What the creature said next came like a slow exhalation of smoke: “I know.”
It turned its head toward Bitsy Harper, the investor standing nearest King. Bitsy flinched wildly as the creature opened its mouth and, with a reflexive head jut, hacked a glowing fire orb at Bitsy.
“NOOOOO!!!!” Bitsy shrieked as he stumbled drunkenly in small circles, arms flailing, whole body on searing blue fire. He ran to the window and crashed through, exclaiming agony. His death wail dimmed and ended suddenly.
“Aaahahahahaha!!!!” The creature’s laugh was resounding and full-bodied and shook the chandeliers. A clawed finger pretended to wipe away a tear and then the creature lost the humor in its yellow eyes and peered down at Carlos King, who had exhausted himself crying and laid on his side merely whimpering, eyes closed, thumb just shy of mouth.
“You’re going to continue payment,” the creature hissed at King, “and now you’ll cover Bitsy’s share as well.”
January 2014 was a fine time to be in business with political elites. The perks stimulated. Parties, awards. Lavish meetings catered of lobster and chocolate fountains. Having money meant you had sway over powerful people, and those powerful people enjoyed decadent meals.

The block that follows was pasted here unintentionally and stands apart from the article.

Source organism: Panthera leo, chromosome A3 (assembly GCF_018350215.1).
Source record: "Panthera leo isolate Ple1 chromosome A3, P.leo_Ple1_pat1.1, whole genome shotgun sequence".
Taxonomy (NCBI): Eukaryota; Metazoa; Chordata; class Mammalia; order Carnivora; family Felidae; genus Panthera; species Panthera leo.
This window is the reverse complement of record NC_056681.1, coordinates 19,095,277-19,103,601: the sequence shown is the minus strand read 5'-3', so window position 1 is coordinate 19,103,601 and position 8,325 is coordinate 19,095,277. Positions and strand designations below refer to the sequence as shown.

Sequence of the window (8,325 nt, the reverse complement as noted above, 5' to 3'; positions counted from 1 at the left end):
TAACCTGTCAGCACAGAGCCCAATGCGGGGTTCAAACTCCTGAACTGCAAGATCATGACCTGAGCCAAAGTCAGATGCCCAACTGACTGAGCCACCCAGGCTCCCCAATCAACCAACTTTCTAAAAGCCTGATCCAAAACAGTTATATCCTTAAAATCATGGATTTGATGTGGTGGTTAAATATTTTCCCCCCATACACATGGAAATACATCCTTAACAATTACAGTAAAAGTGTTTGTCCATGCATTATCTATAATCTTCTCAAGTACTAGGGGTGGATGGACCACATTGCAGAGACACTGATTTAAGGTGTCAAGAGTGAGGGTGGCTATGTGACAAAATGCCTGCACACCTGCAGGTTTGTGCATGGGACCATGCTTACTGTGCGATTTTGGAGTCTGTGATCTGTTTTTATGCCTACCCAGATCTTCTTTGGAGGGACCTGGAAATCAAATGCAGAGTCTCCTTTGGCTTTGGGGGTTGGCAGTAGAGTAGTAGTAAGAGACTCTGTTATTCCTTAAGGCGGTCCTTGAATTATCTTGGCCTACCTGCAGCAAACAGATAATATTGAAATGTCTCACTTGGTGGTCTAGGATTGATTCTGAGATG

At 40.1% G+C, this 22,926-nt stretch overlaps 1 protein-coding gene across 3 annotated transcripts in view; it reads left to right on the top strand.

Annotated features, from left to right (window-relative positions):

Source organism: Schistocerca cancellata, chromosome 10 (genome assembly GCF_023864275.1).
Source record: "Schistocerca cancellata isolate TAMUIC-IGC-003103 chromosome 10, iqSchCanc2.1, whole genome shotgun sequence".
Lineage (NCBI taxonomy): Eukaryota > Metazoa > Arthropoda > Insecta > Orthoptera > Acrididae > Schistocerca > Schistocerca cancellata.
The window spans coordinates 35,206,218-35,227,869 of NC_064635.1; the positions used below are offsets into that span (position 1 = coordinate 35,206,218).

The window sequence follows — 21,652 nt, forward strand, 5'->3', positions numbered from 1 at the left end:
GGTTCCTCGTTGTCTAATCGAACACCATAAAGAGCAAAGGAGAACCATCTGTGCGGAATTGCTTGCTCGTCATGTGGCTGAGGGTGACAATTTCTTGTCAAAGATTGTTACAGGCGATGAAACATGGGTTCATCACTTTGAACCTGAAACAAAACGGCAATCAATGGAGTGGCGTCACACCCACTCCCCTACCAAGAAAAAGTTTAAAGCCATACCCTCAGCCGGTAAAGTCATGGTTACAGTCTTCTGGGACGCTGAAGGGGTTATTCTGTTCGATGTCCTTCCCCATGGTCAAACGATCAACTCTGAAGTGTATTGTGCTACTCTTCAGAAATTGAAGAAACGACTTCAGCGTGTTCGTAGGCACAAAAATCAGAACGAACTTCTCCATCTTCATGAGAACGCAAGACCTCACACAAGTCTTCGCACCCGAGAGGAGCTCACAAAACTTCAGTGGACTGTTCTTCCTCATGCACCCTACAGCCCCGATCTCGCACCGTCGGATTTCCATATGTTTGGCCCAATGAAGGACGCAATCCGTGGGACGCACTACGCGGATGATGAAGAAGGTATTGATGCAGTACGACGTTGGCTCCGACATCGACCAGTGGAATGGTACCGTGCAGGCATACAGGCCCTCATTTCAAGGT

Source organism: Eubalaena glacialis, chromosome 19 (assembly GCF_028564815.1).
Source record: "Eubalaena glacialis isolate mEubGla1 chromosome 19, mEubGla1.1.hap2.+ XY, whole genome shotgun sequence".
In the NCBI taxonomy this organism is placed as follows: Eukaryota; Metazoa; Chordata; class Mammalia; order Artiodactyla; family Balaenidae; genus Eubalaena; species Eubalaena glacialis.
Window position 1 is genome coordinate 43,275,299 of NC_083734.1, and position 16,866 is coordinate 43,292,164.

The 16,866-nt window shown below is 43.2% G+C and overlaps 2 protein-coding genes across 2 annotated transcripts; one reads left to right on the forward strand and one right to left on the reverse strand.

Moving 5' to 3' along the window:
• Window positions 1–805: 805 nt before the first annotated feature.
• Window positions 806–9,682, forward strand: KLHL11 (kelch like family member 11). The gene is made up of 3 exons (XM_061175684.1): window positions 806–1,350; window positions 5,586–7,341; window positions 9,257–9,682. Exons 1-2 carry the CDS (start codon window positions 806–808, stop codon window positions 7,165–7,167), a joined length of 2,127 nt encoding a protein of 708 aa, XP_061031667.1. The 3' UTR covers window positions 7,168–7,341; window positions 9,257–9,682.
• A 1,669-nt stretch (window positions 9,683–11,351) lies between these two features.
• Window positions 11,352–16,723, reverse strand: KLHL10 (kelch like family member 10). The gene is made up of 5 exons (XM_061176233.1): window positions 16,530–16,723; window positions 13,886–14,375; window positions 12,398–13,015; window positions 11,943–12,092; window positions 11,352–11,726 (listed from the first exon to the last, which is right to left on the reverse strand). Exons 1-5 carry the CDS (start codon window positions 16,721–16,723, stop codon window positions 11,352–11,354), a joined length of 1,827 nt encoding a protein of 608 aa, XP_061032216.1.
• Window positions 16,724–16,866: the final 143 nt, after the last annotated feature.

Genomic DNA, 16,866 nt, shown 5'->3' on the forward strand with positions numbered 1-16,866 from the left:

Money swindled is 50 times as sweet. And it gushed. Net profits would double or triple from year to year as fat contracts were inked with winking impunity and tax rates shrank to nothing. What’s my business? Didn’t matter. All it took to feast from the cash geyser were connections, and flattery got you everywhere.
Then the weirdoes showed up—misplaced like men in a gynarchy; their sex simply different. Everything would have been fine if it just stayed about the money, but here’s the problem with getting rich doing practically nothing: Any soulless monkey can choose to join the game. They could play, to be fair. But they were fucking weird.
“Don’t you know the devil is real?” The rookie representative was twitchy, little hair wisps free from gravity. Thin neck. Why didn’t he blink? “We are chosen, and all is lost if we do not keep the devil away.”
Uh. What did that have to do with making money?
There were nine of them, elected the same year. Crazy-eyed. Devil this and devil that. They were obsessed. Amazingly, they seemed uninterested in money. Wherever their funding came from, they did not appear to work for it. They were always together, holding meetings about changing laws, or singing rhymes in unison.